Wednesday, December 17, 2008
In the smoky fray of a Bangkok rush hour, Tim and Tina walk along one of the city's busiest roads, on their way to do a little grocery shopping with their son, D.J.
It's a grim task, navigating the crazy streets of the Thai capital, but the young family has the kind of steely resolve that's useful in these situations.
Why are they walking? It's not because they can't afford a car. Both Tim and Tina have well paying jobs, and could easily buy whatever vehicle they wanted. But they're trying to make a point by not being just another car-bound family slogging their way through Bangkok traffic in little air condition prisons. A point that, at this very moment, seems to be a bit hard-learned.
Bangkok's just tough that way. The heat and traffic jams and overall noise and chaos often combine to create a mind-blowing cocktail of sensory overload. But if you're able to learn to deal with it, and get through it, it kind of makes you a tougher person. If that's true, then little D.J. is going to be one tough little fellow -- just like his mom and dad.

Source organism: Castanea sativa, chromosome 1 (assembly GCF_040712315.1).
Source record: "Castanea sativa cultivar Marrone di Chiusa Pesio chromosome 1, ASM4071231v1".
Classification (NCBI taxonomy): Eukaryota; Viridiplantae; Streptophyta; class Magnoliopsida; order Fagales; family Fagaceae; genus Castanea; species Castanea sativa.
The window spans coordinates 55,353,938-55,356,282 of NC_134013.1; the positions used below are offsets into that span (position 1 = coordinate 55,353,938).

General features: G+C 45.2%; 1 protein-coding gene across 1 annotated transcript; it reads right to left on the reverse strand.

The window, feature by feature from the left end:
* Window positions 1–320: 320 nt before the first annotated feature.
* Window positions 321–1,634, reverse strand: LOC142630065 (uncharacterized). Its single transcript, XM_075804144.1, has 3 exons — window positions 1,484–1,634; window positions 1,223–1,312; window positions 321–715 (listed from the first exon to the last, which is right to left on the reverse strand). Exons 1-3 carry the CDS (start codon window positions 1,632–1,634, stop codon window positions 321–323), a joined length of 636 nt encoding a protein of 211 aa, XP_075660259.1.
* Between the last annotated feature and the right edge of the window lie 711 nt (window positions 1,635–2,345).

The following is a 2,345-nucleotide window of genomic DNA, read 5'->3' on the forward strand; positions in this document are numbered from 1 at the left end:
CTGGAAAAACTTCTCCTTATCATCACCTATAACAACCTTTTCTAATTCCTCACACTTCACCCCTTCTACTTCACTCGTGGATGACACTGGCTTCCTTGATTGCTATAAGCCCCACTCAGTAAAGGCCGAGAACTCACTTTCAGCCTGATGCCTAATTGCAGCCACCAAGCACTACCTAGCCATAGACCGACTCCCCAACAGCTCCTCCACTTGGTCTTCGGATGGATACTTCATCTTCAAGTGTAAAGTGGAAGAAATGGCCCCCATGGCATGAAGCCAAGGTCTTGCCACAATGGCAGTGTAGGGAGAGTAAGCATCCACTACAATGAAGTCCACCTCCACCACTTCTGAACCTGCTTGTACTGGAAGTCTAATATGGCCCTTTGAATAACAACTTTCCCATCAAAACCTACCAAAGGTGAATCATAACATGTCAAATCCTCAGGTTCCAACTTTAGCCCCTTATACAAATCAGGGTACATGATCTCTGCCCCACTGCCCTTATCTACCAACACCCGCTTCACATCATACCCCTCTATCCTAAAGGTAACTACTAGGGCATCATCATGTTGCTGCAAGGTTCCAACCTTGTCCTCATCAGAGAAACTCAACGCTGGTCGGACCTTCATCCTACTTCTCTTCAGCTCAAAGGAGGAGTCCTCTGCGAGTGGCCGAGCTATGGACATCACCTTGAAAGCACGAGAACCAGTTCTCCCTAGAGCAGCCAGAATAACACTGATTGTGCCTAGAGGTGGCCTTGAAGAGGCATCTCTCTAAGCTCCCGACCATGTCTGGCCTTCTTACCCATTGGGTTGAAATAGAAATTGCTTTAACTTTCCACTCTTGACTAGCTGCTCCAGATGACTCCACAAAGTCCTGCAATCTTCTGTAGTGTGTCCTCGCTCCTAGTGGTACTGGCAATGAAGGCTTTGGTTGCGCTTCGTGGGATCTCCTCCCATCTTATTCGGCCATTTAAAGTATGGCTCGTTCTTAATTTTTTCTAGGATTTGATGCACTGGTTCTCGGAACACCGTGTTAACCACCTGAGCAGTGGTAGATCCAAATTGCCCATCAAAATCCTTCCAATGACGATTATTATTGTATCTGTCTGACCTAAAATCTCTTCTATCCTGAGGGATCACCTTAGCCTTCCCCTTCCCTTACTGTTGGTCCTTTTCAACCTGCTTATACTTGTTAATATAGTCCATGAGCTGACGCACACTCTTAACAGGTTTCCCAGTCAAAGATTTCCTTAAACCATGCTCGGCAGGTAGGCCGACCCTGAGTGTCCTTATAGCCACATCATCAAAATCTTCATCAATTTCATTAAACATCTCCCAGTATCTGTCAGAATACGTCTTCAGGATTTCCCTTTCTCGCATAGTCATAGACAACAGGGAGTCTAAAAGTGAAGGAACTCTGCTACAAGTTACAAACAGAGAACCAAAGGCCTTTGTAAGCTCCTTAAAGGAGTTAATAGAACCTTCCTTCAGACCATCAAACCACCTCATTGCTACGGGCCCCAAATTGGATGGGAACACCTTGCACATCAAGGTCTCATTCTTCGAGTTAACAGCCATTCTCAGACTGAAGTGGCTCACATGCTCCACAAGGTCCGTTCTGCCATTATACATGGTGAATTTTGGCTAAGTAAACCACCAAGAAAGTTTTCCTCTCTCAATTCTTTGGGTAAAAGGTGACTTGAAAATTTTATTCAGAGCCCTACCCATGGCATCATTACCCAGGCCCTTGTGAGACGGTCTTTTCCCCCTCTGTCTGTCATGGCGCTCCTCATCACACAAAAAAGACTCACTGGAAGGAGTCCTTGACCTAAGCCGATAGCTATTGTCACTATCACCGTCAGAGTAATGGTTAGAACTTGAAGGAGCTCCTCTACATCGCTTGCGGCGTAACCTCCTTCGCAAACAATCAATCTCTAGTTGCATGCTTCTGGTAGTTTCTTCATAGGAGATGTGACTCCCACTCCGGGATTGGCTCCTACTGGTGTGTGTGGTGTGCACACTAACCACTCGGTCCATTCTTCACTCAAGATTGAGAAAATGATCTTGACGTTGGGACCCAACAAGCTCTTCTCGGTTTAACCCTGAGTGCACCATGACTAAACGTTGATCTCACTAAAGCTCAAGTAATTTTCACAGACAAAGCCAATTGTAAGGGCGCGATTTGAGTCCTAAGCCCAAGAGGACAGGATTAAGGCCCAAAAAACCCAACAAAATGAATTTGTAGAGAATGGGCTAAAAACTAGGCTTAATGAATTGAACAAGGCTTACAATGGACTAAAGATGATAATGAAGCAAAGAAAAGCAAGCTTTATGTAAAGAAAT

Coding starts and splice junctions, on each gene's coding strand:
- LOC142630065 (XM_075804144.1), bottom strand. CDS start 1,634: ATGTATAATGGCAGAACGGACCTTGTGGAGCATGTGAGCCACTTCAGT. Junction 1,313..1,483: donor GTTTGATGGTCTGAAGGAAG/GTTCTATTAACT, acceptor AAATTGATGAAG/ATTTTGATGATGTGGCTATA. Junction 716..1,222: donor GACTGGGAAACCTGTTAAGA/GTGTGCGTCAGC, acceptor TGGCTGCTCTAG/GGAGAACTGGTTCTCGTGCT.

Saturday, December 13, 2008
Honey. Sweetie. Darling. I realize how much this dancing competition means to you. Really, I do. It's just that my feet are ACHING, and my head is SPINNING, we've been dancing for over four days now, and I'm basically about to pass out from exhaustion. Can we please stop dancing now?
OK, I admit, the dancing was pretty fun at first. All the people gathered round to watch us. All their cheers. The TV cameras. But sweetness, that was about 100 hours ago, and I've got some major blisters going on here, and not all of them are on my feet. So can we please stop dancing?
The worst part is, we're still only a little over halfway to the record. That couple from Mongolia who danced for 188 hours and 34 minutes back in 1964, I don't know what got into them. I bet they were on something. Although, they probably didn't drug test world record dance candidates back then, so who knows?